1. should have mentioned, i added alfalfa flakes to izzy’s regular diet too — specifically bc she was prone to gastric distress and getting ulcery. neither she nor charlie have been too “lit” from alfalfa, but again that’s a very horse-by-horse thing, i think

      Like

    2. Thanks! The vet mentioned alfalfa pellets as well, but also cautioned that not every horse reacts well to them. If he’s not picking weight up, I may try them AFTER the horse trials!

      Like

  5. People tend to overfeed for everything – go back to basics. More fibre and roughage. Add beet pulp or plain ol Masterfeed roughage chunks and I guarantee your horse gains weight within weeks. You don’t really need to analyze all the bits unless your horse is in high level regular work.

    Quality hay and pasture
    Fresh clean water
    Lots of roughage and fibre
    Loose salt

    I’m a certified equine nutritionist, if you want a more detailed plan feel free to email me 🙂

    Liked by 1 person

  6. The minimum suggested feeding amount on the TC Senior is 6lbs per day, so he really isn’t getting a whole lot more than the minimum. I think the max listed is 12lbs? Something like that. Mine gets 6lbs and he’s an absolute toad. For me personally I’ve never had luck with fat supplements or any of that stuff. The key has always been 24/7 access to good quality hay, as much as they will eat. Beyond that, just making sure that they’re getting an adequate amount of feed for their body condition and their workload. You JUST moved, so I would give it a few more weeks for the better pasture and better hay to kick in before I started changing too many things around. How long ago was he scoped and confirmed to be clear of ulcers? Was he on Ulcergard during the move?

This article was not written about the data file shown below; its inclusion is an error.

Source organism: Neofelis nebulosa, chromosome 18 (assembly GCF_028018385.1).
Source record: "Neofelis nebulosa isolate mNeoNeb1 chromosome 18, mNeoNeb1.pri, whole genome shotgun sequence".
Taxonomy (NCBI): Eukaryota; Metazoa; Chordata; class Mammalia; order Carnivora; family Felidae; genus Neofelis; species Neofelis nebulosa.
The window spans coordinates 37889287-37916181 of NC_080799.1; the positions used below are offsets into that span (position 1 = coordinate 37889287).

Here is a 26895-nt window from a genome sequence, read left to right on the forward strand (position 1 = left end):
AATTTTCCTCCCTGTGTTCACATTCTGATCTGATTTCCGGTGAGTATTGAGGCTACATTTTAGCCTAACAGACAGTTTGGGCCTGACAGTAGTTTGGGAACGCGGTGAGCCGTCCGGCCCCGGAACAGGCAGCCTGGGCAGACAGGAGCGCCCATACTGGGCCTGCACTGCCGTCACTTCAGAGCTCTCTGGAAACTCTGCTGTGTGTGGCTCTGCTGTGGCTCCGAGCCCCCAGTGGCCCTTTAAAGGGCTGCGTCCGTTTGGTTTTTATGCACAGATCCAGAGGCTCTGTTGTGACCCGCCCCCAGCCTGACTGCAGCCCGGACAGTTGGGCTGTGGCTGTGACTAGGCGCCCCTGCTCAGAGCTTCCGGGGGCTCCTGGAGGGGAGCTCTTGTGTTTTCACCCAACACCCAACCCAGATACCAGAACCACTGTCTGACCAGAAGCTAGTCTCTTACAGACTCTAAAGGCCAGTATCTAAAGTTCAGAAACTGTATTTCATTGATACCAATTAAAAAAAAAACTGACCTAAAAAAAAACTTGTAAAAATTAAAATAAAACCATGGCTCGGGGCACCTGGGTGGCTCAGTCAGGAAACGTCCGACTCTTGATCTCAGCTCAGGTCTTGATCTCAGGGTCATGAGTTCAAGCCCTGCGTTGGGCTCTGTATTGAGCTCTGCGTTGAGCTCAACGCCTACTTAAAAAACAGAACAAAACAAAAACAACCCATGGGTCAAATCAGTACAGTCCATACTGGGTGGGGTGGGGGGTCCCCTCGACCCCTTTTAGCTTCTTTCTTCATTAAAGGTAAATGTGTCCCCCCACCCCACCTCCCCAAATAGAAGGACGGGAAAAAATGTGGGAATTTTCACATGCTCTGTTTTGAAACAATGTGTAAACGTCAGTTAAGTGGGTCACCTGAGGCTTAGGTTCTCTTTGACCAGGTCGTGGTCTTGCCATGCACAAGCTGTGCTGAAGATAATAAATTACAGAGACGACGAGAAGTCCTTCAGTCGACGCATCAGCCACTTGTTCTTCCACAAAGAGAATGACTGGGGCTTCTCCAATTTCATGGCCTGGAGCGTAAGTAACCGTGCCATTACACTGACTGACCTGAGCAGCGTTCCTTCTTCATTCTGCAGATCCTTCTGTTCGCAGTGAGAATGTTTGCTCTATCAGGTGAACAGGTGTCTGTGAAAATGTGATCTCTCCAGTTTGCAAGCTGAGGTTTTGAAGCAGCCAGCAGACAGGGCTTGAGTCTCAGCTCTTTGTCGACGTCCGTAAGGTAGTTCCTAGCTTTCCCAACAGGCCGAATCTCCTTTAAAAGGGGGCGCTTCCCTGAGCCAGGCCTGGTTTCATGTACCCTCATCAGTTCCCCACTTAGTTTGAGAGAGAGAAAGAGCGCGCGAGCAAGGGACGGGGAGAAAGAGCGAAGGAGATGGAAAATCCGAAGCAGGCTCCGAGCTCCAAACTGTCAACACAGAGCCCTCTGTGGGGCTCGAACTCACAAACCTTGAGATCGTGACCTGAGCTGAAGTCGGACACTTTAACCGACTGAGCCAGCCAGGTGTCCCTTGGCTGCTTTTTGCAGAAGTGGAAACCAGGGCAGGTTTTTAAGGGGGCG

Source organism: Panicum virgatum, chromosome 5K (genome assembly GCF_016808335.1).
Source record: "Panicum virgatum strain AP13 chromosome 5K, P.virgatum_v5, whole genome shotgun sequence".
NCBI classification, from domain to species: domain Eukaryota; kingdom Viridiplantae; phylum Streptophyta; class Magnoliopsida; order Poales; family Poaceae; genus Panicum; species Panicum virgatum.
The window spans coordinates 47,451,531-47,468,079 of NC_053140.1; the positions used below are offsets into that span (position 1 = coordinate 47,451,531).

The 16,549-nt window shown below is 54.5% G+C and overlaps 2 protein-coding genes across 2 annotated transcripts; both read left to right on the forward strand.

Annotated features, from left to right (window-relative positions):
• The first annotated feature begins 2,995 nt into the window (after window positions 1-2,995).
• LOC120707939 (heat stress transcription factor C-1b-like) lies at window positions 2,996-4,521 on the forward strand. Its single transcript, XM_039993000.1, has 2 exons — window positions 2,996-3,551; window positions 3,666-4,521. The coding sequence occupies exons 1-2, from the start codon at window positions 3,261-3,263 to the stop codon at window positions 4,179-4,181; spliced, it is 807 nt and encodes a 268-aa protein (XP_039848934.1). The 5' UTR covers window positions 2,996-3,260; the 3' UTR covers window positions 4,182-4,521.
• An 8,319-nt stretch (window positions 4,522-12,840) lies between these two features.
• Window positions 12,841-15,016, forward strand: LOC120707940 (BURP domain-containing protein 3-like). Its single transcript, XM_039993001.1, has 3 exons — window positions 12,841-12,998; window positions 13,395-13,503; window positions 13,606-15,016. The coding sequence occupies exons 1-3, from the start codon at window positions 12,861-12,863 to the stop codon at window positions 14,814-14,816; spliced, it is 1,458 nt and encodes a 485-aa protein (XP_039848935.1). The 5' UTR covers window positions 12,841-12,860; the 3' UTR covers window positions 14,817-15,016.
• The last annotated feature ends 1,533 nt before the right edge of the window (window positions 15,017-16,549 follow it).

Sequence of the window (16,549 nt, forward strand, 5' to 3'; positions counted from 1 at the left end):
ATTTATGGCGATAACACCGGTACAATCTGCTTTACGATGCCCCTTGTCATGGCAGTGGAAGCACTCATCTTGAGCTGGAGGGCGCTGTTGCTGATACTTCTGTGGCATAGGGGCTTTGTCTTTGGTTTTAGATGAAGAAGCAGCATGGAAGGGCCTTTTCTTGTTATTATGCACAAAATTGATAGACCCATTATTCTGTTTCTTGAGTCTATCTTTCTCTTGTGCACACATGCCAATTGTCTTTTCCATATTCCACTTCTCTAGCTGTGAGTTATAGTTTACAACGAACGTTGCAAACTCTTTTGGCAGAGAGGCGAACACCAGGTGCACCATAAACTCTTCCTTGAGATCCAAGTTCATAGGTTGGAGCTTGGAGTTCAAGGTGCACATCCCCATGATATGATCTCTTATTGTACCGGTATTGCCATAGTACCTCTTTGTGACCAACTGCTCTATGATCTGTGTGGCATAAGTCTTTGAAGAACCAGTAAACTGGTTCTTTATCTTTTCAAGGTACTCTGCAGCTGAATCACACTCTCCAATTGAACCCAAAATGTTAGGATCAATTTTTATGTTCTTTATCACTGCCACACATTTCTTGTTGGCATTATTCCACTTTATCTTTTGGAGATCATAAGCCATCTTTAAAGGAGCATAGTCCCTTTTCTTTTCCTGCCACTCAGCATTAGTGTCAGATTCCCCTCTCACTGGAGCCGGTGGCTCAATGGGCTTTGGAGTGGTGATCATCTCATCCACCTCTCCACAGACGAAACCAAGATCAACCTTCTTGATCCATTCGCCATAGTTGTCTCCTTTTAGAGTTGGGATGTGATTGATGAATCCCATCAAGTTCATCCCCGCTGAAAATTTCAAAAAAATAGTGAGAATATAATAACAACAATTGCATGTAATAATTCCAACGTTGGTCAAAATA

Liked by 1 person

  7. I like alfalfa for ulcer prevention as well as weight gain. Our horses also get a wheat hay that they LOVE and is fattening. The mule doesn’t get any bc she’s a fatty. I love HorseGuard’s Super Weight Gain. We will do a bag or 2 to regain weight, then quit. Ours are always on actual oil. Like we buy gallons of vegetable oil at Target and give them that in their beet pulp. It’s great. Good luck.

    Like

  8. I agree with adding in the beet pulp, just make sure it doesn’t have molasses:) I feel like you’re already feeding him the best option of the ones you listed. I’ve used cool calories with some success on some of our OTTBs — I added cocosoya to my horse’s feed, which helped him blossom quite a bit. If you barn will top dress your feed with something you supply, I know DAC Bloom is awesome for weight gain and there’s a product called Topline Extreme that my trainer used on her RRP horse and he’s an absolute tank now (it’s specifically for horses in a moderately strenuous exercise program).

    Like